Integrated Plant Health Care (IPHC) Program

Integrated Plant Health Care (IPHC) is an active management strategy that is used by the City of Toronto, Parks, Forestry and Recreation Division to maintain the turf and horticultural areas that are found within the City's Parks. Integrated Plant Health Care provides the basis from which the Division develops plant maintenance programs that are environmentally sound, responsive to community needs, healthy and sustainable.

In the urban landscape, plants are valued for the recreational, aesthetic, environmental, economic and cultural functions and benefits that they provide. They make a significant contribution to the quality of life for people in the community. In nature, plants are left to manage themselves, however in the urban setting, there are unique demands and stresses associated with these functions and benefits that impact upon plant health. Plants are living organisms and like people have health care needs. The Integrated Plant Health Care approach provides an understanding of how plants grow and function in the City setting and is required to optimize plant health andthereby protect the values associated with the City's greenspace assets.

Plant Health Care and Integrated Pest Management (IPM) are the two key tools that drive the Division's Integrated Plant Health Care Program.

  1. Plant Health Care

Plant Health Care is used to establish and maintain optimum plant health and involves the timely delivery of best maintenance practices for turf and horticultural areas. Best maintenance practices can include mowing, aerating, overseeding, fertilizing, mulching and the use of compost as a soil amendment.

A healthy plant becomes less susceptible to pest related issues involving weeds, insects and disease. Plant Health Care becomes a first line of defence by providing plants with a natural competitive advantage over pests. Plant Health Care is simply good preventative medicine.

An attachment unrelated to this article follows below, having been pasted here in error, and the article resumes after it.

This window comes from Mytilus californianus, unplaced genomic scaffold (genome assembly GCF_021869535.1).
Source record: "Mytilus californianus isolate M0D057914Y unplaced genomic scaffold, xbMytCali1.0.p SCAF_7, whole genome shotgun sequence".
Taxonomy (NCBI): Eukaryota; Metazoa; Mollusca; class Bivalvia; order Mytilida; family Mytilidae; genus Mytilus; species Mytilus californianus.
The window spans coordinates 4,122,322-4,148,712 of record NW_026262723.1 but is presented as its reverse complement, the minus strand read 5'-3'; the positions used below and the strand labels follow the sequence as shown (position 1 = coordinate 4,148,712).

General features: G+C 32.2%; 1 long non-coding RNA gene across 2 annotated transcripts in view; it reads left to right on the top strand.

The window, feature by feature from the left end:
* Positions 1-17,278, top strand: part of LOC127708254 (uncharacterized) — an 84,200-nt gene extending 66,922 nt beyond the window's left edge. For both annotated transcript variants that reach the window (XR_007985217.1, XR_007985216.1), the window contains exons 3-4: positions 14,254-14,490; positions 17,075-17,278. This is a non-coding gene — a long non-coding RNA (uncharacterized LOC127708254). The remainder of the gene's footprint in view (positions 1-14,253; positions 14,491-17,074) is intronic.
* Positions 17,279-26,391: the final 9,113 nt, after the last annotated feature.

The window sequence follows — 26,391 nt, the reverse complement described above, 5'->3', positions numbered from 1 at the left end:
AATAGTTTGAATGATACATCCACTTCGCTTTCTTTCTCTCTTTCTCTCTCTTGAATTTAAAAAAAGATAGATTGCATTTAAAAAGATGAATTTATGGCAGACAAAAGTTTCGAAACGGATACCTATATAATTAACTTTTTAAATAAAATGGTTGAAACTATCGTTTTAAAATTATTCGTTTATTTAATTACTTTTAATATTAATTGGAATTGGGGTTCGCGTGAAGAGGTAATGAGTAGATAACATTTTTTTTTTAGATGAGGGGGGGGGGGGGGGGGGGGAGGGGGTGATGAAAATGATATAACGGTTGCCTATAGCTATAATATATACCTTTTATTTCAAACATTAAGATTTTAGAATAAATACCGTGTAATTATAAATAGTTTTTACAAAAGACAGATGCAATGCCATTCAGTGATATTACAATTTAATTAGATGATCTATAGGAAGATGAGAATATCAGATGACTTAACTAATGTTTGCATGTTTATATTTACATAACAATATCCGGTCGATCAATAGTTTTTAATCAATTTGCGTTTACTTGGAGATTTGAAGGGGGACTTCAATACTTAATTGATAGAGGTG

2. Integrated Pest Management (IPM)

In spite of best Plant Health Care practices, pest problems can sometimes occur. For matters of actual pest control and whenever possible, Parks, Forestry and Recreation uses an Integrated Pest Management (IPM) decision making process to reduce pest populations when required to acceptable levels. Integrated Pest Management considers all necessary methods to control pests effectively, economically and in an environmentally sound manner so as to sustain healthy and functional landscapes.

Pesticide Applications

Ontario's Cosmetic Pesticides Ban Act, 2008 came into effect on April 22nd, 2009 as part of the provincial government's commitment to protect families and especially children from pollution and toxic chemicals. The ban was created to apply to the cosmetic use of pesticides and effectively prohibits the use of conventional pesticides to control weeds, insects and disease. This followed on a similar environmental initiative taken by Toronto City Council several years before with the City of Toronto Pesticide Bylaw (Municipal Code 612).

The Ontario cosmetic pesticides ban was also created to encourage the use of alternatives to pesticides as well as the use of "bio-pesticides" and "lower risk" pesticides that are permitted under the legislation. When required for actual pest control, Parks, Forestry and Recreation may apply these permitted pesticides on a limited basis but only as a last resort after all other alternative measures have been considered first and used wherever circumstances permit. Permitted pesticides include acetic acid and horticultural soap for weed control, insecticidal soap for insect control and microbial based fungicides to control disease. When such pesticide applications are deemed necessary, they are conducted with licensed personnel using the least volume of material possible and in full compliance with all relevant pesticide legislation.

Pesticide Reduction

Both Plant Health Care and Integrated Pest Management provide realistic alternatives to pesticides and so Integrated Plant Health Care is then also by design, a strategy used by Parks, Forestry and recreation to reduce its use of pesticides.

For more information on the Integrated Plant Health Care Program and pesticides, contact the Program Standards and Development Officer for that section.